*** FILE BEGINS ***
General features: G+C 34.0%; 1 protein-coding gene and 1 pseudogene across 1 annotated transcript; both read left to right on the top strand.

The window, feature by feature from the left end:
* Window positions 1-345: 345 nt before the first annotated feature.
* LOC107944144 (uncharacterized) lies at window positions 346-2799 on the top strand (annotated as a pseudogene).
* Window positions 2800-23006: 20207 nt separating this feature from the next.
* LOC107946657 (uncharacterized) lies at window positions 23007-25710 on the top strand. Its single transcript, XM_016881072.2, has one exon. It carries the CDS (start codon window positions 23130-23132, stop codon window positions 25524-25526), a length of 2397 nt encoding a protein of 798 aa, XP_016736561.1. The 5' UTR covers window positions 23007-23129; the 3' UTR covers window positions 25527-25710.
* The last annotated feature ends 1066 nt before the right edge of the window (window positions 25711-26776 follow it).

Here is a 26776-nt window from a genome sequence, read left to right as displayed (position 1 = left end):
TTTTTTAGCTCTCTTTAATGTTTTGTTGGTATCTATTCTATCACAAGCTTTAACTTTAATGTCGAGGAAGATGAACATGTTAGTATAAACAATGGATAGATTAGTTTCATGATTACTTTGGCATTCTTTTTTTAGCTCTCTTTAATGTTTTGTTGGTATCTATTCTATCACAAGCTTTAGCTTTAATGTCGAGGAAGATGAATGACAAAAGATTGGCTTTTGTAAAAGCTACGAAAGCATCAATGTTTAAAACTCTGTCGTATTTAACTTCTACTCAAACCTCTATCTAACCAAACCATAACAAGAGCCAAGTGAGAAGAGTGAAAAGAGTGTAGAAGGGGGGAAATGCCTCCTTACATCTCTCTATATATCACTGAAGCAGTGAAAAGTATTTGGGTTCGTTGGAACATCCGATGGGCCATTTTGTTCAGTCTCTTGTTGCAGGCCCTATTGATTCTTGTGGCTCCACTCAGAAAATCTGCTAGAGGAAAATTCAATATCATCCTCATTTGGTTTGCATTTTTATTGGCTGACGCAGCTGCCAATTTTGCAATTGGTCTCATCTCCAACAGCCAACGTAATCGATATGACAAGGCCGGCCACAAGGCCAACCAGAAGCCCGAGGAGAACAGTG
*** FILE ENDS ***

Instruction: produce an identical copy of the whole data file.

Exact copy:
General features: G+C 34.0%; 1 protein-coding gene and 1 pseudogene across 1 annotated transcript; both read left to right on the top strand.

The window, feature by feature from the left end:
* Window positions 1-345: 345 nt before the first annotated feature.
* LOC107944144 (uncharacterized) lies at window positions 346-2799 on the top strand (annotated as a pseudogene).
* Window positions 2800-23006: 20207 nt separating this feature from the next.
* LOC107946657 (uncharacterized) lies at window positions 23007-25710 on the top strand. Its single transcript, XM_016881072.2, has one exon. It carries the CDS (start codon window positions 23130-23132, stop codon window positions 25524-25526), a length of 2397 nt encoding a protein of 798 aa, XP_016736561.1. The 5' UTR covers window positions 23007-23129; the 3' UTR covers window positions 25527-25710.
* The last annotated feature ends 1066 nt before the right edge of the window (window positions 25711-26776 follow it).

Here is a 26776-nt window from a genome sequence, read left to right as displayed (position 1 = left end):
TTTTTTAGCTCTCTTTAATGTTTTGTTGGTATCTATTCTATCACAAGCTTTAACTTTAATGTCGAGGAAGATGAACATGTTAGTATAAACAATGGATAGATTAGTTTCATGATTACTTTGGCATTCTTTTTTTAGCTCTCTTTAATGTTTTGTTGGTATCTATTCTATCACAAGCTTTAGCTTTAATGTCGAGGAAGATGAATGACAAAAGATTGGCTTTTGTAAAAGCTACGAAAGCATCAATGTTTAAAACTCTGTCGTATTTAACTTCTACTCAAACCTCTATCTAACCAAACCATAACAAGAGCCAAGTGAGAAGAGTGAAAAGAGTGTAGAAGGGGGGAAATGCCTCCTTACATCTCTCTATATATCACTGAAGCAGTGAAAAGTATTTGGGTTCGTTGGAACATCCGATGGGCCATTTTGTTCAGTCTCTTGTTGCAGGCCCTATTGATTCTTGTGGCTCCACTCAGAAAATCTGCTAGAGGAAAATTCAATATCATCCTCATTTGGTTTGCATTTTTATTGGCTGACGCAGCTGCCAATTTTGCAATTGGTCTCATCTCCAACAGCCAACGTAATCGATATGACAAGGCCGGCCACAAGGCCAACCAGAAGCCCGAGGAGAACAGTG